Bridging the Generation Gap Workshop Results

From traditional Baby Boomers to entitled Millennials, working across age groups can prove to be challenging. Recently Badger NAMA members gathered at Café Centraal in Bay View to discuss some of these challenges and to attempt to understand why each generation operates the way it does.

Through a personality exercise, attendees learned the perspectives among the different age groups. While Baby Boomers were non-confrontational and collaborative, those in Generation X were more selfless and reserved, and folks in Generation Y (also called Millenials) tended to be more competitive and outspoken.

These traits became more evident when the three different generational groups were asked to plan the same project: a soccer team fundraiser with a $3,000 goal. A boots-on-the-ground, personal invitation approach to fundraising seemed to be the best option for Baby Boomers; involving the young players in a pizza sale fundraiser appealed to Generation X attendees; and a 5K fundraiser supported through social media was the route the Millennials chose. See the differences?

So what does this all mean and how can you use it in the work place?

  • Millenials, don’t be so quick to shoot a text message to Baby Boomers. They want to see your face and hear your voice, so walk down the hall or pick up the phone to have a conversation with them.
  • Do good work! People from Generation X are more entrepreneurial and have high expectations of you completing a project successfully, especially when you ask to take on the responsibility in the first place.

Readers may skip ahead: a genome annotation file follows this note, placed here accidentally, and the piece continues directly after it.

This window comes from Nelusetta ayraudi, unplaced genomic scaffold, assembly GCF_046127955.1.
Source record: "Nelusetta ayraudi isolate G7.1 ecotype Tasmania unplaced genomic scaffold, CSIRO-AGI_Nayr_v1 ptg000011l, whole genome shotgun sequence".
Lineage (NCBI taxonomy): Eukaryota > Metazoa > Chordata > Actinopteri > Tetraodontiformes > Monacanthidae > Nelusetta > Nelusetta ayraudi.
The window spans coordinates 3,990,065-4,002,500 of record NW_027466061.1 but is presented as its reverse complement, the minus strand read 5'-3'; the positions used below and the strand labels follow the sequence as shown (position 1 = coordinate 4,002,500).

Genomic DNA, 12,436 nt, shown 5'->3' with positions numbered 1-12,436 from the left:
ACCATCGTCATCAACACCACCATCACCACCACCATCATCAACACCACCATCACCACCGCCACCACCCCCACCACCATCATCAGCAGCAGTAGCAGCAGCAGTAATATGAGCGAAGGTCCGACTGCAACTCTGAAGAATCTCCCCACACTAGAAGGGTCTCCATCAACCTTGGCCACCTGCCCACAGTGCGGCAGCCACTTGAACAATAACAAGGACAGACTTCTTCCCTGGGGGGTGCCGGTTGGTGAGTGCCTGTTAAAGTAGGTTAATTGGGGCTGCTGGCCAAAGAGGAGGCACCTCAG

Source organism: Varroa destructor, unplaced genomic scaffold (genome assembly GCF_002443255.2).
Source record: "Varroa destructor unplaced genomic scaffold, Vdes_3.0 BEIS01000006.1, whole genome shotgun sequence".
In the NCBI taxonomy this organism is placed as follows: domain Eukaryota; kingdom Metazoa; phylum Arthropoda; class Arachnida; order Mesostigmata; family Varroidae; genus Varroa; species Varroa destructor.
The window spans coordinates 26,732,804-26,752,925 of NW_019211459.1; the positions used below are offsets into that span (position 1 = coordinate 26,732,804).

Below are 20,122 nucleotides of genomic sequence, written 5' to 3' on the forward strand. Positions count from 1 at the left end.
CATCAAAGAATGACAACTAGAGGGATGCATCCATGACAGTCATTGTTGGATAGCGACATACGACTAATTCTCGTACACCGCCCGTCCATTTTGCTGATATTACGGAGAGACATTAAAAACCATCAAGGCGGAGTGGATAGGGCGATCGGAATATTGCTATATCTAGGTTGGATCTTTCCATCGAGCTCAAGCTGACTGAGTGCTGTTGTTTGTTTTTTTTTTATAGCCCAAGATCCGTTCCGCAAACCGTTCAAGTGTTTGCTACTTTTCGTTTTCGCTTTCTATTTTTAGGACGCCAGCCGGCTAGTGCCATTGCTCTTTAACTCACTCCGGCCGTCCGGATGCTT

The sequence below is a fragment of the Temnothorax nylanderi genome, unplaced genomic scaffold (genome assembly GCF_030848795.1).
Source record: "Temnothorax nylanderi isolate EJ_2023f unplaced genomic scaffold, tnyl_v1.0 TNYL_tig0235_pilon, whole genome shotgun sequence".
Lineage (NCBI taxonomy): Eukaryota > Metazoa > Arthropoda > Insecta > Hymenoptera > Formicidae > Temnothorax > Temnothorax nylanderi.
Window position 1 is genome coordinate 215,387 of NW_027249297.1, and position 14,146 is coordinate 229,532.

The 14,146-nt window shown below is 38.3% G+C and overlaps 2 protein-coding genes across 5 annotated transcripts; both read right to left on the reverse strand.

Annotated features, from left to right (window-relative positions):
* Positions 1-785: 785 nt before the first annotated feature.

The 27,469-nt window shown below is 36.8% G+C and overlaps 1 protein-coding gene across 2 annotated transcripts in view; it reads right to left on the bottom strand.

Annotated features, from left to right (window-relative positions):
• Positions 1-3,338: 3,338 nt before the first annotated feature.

• Boomers, give the younger crowd a chance to spread their wings. Be open to new ideas and trust that when you assign a project to them they will do it to their full potential … and usually do it well.

Written by Sarah Duwe, MorganMyers

For Reference:
Baby Boomers: 1946 – 1964
Generation X: 1960 – early 1980s
Generation Y/Millennials: 1980-2000

Advertisements

Leave a Reply

Fill in your details below or click an icon to log in:

WordPress.com Logo

You are commenting using your WordPress.com account. Log Out /  Change )

Google+ photo

You are commenting using your Google+ account. Log Out /  Change )

Twitter picture

You are commenting using your Twitter account. Log Out /  Change )

Facebook photo

You are commenting using your Facebook account. Log Out /  Change )

w

Connecting to %s